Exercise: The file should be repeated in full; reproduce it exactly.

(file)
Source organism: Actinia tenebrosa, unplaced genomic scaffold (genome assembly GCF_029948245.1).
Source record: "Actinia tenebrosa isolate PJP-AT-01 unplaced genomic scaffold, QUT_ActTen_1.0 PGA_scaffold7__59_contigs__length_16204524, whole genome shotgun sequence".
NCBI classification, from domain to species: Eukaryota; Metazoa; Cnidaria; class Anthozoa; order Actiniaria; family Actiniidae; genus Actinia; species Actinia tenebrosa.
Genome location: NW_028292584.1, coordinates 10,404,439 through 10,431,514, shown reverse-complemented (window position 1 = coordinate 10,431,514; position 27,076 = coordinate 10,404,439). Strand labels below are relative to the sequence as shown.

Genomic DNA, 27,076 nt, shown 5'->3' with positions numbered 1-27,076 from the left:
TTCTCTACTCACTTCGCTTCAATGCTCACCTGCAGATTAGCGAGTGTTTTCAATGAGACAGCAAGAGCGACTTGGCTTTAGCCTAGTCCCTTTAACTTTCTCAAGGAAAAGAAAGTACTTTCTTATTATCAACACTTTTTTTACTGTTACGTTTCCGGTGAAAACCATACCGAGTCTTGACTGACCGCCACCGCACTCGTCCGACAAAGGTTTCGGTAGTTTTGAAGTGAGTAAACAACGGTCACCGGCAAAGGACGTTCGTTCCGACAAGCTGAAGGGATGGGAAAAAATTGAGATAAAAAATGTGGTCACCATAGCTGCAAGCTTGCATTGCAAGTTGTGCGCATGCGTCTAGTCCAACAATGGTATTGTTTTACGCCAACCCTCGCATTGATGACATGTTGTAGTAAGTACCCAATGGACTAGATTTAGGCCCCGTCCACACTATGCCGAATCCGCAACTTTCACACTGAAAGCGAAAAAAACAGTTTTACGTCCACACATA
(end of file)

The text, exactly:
Source organism: Actinia tenebrosa, unplaced genomic scaffold (genome assembly GCF_029948245.1).
Source record: "Actinia tenebrosa isolate PJP-AT-01 unplaced genomic scaffold, QUT_ActTen_1.0 PGA_scaffold7__59_contigs__length_16204524, whole genome shotgun sequence".
NCBI classification, from domain to species: Eukaryota; Metazoa; Cnidaria; class Anthozoa; order Actiniaria; family Actiniidae; genus Actinia; species Actinia tenebrosa.
Genome location: NW_028292584.1, coordinates 10,404,439 through 10,431,514, shown reverse-complemented (window position 1 = coordinate 10,431,514; position 27,076 = coordinate 10,404,439). Strand labels below are relative to the sequence as shown.

Genomic DNA, 27,076 nt, shown 5'->3' with positions numbered 1-27,076 from the left:
TTCTCTACTCACTTCGCTTCAATGCTCACCTGCAGATTAGCGAGTGTTTTCAATGAGACAGCAAGAGCGACTTGGCTTTAGCCTAGTCCCTTTAACTTTCTCAAGGAAAAGAAAGTACTTTCTTATTATCAACACTTTTTTTACTGTTACGTTTCCGGTGAAAACCATACCGAGTCTTGACTGACCGCCACCGCACTCGTCCGACAAAGGTTTCGGTAGTTTTGAAGTGAGTAAACAACGGTCACCGGCAAAGGACGTTCGTTCCGACAAGCTGAAGGGATGGGAAAAAATTGAGATAAAAAATGTGGTCACCATAGCTGCAAGCTTGCATTGCAAGTTGTGCGCATGCGTCTAGTCCAACAATGGTATTGTTTTACGCCAACCCTCGCATTGATGACATGTTGTAGTAAGTACCCAATGGACTAGATTTAGGCCCCGTCCACACTATGCCGAATCCGCAACTTTCACACTGAAAGCGAAAAAAACAGTTTTACGTCCACACATA